Troubleshooting a Device Conflict

Posted by Shashank Krishna Friday, February 29, 2008

sharethis: A device conflict occurs when two devices are trying to claim the same system resource for themselves. There are three basic types of resources that devices use. These include the following:

- Interrupt Requests (IRQs). These are access paths to the processor. Each device with an IRQ can interrupt the processor�s main operations to say, �Hey, I need something here!� IRQs are numbered 0 through 15. Generally speaking, each device should have its own IRQ.
- Input/Output Range. These are segments of the computer�s memory, and each device should have its own reserved area.
- DMA Channels. These are channels, similar to IRQs, that some devices use to communicate with the processor. Sound cards and floppy drives typically use DMA channels; most other devices do not. You will probably not have any DMA channel conflicts, because there are more than enough of them to go around among the devices that use them.

The preceding resources are usually assigned automatically in Windows by the Plug-and-Play feature. Allowing Windows to assign resources is a good idea, in most cases. But some devices can have quirks that require them to use certain addresses or IRQs; and when two devices want the same resource, a conflict occurs, causing one or both devices to malfunction (or fail to function at all).

Resolving a Device Conflict in Windows
The standard way of resolving device conflicts in Windows is to turn off the Plug-and-Play assignment for a device and specify an alternative set of resources it should use.

The following steps show how to resolve a device conflict. These steps are primarily for Windows XP.
1. Open Device Manager, and locate the device having the conflict. It will probably have a yellow circle and an exclamation point next to it.
2. Double-click on the device with the conflict. Its Properties dialog box appears.
3. Click on the Resources tab.
4. Check the Conflicting Device list. If a conflict is listed, note whether it is an Input/Output Range conflict or an IRQ conflict.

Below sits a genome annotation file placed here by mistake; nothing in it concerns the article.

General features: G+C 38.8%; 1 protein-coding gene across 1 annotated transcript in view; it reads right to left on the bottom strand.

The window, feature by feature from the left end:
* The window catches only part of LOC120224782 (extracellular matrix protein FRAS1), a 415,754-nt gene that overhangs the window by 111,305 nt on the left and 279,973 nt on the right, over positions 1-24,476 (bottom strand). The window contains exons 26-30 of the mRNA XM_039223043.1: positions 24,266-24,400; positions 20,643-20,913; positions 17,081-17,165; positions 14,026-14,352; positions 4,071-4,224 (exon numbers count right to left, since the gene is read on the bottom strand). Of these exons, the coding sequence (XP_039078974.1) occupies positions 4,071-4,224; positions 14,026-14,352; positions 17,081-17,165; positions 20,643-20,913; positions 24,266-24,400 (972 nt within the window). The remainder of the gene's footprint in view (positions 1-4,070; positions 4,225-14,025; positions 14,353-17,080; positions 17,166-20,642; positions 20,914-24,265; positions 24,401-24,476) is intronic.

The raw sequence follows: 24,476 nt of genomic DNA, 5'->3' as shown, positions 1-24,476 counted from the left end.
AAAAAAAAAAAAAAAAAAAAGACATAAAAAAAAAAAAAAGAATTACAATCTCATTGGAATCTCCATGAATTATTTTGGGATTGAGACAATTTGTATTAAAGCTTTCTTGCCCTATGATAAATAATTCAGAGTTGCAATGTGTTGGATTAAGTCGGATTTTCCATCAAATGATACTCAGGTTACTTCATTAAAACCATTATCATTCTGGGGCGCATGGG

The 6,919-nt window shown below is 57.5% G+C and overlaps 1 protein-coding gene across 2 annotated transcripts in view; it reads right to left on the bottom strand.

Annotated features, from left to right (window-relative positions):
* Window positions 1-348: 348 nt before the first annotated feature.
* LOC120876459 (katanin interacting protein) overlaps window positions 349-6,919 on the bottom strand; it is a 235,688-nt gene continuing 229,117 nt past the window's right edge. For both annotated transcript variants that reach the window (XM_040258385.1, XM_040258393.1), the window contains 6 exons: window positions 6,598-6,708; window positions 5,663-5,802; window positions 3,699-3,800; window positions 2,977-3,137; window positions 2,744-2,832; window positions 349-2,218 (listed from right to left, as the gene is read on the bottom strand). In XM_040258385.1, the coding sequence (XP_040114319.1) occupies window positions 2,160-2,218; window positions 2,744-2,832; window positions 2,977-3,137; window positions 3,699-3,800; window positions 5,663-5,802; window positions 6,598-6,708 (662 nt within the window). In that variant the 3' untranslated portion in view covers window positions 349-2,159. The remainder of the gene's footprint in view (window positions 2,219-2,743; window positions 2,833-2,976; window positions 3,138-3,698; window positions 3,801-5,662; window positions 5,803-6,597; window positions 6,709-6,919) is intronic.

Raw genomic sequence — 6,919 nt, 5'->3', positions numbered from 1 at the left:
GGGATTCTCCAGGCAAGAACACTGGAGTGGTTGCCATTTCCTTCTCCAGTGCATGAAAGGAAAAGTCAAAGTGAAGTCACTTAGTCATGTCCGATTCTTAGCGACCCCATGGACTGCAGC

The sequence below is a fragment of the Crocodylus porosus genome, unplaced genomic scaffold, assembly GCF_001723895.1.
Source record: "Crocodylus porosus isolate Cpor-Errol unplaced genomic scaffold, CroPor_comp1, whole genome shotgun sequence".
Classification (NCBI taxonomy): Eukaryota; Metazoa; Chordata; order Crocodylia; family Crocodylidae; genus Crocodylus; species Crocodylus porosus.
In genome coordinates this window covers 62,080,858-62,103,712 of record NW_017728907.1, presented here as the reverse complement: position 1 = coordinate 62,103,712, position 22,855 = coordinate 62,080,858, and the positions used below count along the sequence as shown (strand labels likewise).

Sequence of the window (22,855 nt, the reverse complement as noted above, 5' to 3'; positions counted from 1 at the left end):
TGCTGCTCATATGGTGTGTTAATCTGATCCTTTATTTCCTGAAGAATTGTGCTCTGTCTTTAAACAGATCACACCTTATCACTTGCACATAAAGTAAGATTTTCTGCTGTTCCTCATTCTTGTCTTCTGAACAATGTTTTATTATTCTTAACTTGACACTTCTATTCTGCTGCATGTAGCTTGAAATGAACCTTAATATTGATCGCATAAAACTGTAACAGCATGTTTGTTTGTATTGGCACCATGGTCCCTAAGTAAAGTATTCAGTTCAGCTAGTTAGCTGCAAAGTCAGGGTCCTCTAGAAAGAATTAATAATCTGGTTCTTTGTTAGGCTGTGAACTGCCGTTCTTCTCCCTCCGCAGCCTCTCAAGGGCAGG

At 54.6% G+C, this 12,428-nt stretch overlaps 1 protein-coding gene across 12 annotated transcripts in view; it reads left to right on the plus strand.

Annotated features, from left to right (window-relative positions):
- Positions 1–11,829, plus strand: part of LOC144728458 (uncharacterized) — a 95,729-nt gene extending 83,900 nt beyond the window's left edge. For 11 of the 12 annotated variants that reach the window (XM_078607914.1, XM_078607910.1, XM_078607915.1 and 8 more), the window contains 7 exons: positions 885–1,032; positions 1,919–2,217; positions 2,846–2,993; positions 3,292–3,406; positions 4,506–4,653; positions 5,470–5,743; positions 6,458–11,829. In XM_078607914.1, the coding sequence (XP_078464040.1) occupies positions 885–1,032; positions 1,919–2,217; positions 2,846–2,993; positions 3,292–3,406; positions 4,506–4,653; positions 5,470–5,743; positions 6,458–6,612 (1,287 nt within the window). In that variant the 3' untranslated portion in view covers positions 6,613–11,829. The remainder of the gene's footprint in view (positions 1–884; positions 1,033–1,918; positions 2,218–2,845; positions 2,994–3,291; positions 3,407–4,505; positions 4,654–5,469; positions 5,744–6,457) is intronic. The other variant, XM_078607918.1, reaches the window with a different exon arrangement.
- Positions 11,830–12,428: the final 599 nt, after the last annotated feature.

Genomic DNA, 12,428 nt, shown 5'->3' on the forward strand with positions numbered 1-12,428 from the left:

5. Deselect the Use Automatic Settings check box.
6. Open the Setting Based On drop-down list and choose a new configuration. Keep trying different configurations until you find
one that reports No Conflicts in the Conflicting Device list.
7. Click on OK to close the dialog box.
8. Click on Close to close the System Properties box.
9. Try using the device; it should work now.

In rare cases, all the configurations on the list (step 6) have a conflict. If you face this situation, you can try changing the Interrupt Request and the Input/Output Range separately. Keep choosing configurations from the Setting Based On list until you find a configuration with only one conflict. Make a note of what it is (Interrupt Request or Input/Output Range). Then click on the matching line in the Resource Settings list. Next, click on Change Setting. One of two things can happen: You might see a message that the setting cannot be modified, or you might see a box containing alternate settings. If you see the latter, try a different setting. Repeat this procedure until you find a setting that produces no conflicts.

If Windows tells you that the setting cannot be modified, you have one last remedy to try. In the Conflicting Device list, notice the device that is the other half of the conflict. Then try modifying the settings for that device so that it no longer conflicts with this one

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Shashank Krishna
Bangalore, up, India
nothin much to say.........doin in IIIT allahabad loves bloggingn hacking.... :) and loooves blogging
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